I received a free copy of this book from the publisher via Netgalley in exchange for an honest review, thank you!
Maybe I'm too young for this novel. Born in '93, I wasn't young in the 1980ies -obviously- and therefore I might not have enjoyed this novel as much as someone who did. Because it is filled with (what I expect is) a lot of nostalgia to this early era of computer games.
Russel's live hasn't been too successful so far. He missed out on a chance to be co-founder of Black Arts, producing video games, and now he's back to beg for work. Although he hasn't really gained any more knowledge about developing games than he had in high school, he makes game design look easy. It's actually just playing around. (I don't know anything on game design or game programming myself, but I think it will be harder in real life. And I had some questions on the level of freedom people playing and NPCs had in the Black Arts games. When I remember games from the late-90ies and even ones that are a lot more modern, there never is so much choice. Instead of 20 ways to cross a river, I think you would find 3, maybe 4.)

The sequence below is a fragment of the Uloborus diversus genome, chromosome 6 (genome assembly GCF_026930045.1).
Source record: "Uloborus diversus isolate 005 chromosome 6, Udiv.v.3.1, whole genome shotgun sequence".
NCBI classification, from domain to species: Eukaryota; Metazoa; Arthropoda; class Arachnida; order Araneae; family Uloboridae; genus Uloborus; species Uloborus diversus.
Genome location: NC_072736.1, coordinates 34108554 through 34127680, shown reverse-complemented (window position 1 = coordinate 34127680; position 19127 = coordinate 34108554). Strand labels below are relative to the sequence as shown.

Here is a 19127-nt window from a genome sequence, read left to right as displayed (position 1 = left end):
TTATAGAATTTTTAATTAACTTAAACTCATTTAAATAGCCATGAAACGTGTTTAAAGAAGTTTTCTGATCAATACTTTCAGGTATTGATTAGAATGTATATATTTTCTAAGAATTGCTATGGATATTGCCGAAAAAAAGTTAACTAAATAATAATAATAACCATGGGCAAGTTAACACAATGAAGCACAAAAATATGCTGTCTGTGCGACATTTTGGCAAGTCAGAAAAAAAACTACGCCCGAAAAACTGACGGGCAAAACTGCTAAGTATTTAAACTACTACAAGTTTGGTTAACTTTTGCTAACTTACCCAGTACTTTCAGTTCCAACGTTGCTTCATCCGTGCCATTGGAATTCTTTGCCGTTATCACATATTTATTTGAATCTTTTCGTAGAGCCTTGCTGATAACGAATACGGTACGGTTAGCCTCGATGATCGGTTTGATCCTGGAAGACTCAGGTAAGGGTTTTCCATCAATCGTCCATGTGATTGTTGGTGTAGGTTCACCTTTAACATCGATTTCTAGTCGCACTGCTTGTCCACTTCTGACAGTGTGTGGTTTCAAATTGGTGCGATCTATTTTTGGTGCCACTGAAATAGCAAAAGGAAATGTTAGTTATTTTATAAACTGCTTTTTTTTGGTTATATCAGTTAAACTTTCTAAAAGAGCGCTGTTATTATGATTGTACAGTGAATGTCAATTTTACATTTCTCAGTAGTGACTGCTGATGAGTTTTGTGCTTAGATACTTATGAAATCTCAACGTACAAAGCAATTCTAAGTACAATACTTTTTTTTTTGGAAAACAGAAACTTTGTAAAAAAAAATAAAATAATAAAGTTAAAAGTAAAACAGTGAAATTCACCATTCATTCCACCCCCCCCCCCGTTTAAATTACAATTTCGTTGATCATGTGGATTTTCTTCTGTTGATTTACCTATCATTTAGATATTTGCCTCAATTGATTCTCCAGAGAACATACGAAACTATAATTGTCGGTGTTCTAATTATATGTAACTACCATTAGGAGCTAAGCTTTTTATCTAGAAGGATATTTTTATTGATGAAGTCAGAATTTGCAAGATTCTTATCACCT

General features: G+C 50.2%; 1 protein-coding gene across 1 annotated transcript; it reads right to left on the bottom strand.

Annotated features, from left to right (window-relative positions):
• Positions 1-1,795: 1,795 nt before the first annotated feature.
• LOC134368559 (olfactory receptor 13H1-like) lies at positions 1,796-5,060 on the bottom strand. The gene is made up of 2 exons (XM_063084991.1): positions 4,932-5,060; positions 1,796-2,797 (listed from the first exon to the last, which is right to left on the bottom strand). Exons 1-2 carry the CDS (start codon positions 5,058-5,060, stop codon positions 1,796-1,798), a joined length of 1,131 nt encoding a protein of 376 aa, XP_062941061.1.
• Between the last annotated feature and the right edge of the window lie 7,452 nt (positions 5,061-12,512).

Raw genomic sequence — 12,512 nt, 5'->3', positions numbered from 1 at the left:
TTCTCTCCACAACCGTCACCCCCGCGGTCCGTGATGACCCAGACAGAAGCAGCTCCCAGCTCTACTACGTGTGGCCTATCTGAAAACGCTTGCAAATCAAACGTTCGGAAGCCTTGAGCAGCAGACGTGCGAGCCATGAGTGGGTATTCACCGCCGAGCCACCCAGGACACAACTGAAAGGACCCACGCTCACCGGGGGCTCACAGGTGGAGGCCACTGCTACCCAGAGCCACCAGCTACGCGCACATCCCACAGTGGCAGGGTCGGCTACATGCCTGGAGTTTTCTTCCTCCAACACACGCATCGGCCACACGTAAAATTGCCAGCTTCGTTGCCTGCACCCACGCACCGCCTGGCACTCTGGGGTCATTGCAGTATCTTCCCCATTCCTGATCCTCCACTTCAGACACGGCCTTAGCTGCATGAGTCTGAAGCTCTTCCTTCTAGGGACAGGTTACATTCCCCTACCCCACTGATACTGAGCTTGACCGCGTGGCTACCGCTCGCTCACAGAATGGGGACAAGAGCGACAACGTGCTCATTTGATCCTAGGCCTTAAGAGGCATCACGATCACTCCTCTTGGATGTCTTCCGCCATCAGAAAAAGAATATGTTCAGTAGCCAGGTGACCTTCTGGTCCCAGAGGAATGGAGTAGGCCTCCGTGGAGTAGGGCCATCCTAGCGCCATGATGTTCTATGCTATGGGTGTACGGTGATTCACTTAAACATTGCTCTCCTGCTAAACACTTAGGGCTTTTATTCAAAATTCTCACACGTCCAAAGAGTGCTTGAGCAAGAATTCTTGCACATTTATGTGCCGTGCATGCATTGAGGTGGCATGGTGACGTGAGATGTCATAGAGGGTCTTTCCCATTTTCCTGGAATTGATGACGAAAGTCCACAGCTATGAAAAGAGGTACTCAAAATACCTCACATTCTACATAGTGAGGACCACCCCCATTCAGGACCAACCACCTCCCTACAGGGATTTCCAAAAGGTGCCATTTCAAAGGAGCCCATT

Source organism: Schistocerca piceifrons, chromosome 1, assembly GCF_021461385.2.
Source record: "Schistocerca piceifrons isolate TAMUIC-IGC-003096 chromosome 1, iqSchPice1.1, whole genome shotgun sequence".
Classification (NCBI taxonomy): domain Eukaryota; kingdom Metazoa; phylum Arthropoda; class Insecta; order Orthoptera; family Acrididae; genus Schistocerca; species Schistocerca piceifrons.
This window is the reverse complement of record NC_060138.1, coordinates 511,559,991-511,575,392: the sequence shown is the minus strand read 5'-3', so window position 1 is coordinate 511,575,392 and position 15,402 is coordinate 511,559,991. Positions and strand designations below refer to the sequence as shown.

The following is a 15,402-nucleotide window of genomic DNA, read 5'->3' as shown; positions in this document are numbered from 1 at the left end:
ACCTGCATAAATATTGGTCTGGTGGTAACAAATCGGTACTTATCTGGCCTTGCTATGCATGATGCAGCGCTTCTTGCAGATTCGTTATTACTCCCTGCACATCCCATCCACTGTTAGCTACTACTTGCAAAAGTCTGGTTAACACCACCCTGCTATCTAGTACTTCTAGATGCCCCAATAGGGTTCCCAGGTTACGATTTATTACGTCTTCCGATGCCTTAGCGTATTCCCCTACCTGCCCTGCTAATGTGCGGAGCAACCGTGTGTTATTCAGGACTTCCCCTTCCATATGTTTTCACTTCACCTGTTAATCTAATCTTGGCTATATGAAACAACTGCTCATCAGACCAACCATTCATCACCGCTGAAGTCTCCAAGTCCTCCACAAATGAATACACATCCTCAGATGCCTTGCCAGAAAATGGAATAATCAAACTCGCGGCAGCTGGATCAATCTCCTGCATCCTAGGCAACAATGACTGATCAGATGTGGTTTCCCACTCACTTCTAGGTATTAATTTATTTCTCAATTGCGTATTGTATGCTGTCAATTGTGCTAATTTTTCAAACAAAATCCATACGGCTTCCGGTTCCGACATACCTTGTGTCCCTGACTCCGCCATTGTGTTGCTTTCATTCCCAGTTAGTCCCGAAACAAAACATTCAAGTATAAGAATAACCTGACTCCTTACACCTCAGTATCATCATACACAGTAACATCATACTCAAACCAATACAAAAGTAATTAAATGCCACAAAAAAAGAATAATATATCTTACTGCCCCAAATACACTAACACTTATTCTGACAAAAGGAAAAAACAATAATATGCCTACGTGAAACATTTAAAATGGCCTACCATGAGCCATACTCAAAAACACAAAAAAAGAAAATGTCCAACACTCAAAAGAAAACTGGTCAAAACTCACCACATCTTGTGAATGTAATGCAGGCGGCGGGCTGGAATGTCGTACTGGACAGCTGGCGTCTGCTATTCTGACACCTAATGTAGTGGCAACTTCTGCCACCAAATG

The story itself is quite often interrupted by RPGs from the other games Black Arts created. It isn't always clear exactly when this happens and sometimes the the narrative changes into second-person addressing 'You' all the time, which is something I'm never really comfortable with. Although in general the story was quite enjoyable, I thought the many RPG parts in between (which read a bit like bad fantasy/sf stories) made the story feel too long and sometimes they were just not interesting or important enough. After a while, it became a bit boring. Overall, I think you'll probably like this if you were into gaming in the 1980ies, or really like (to read about) RPG-computer games.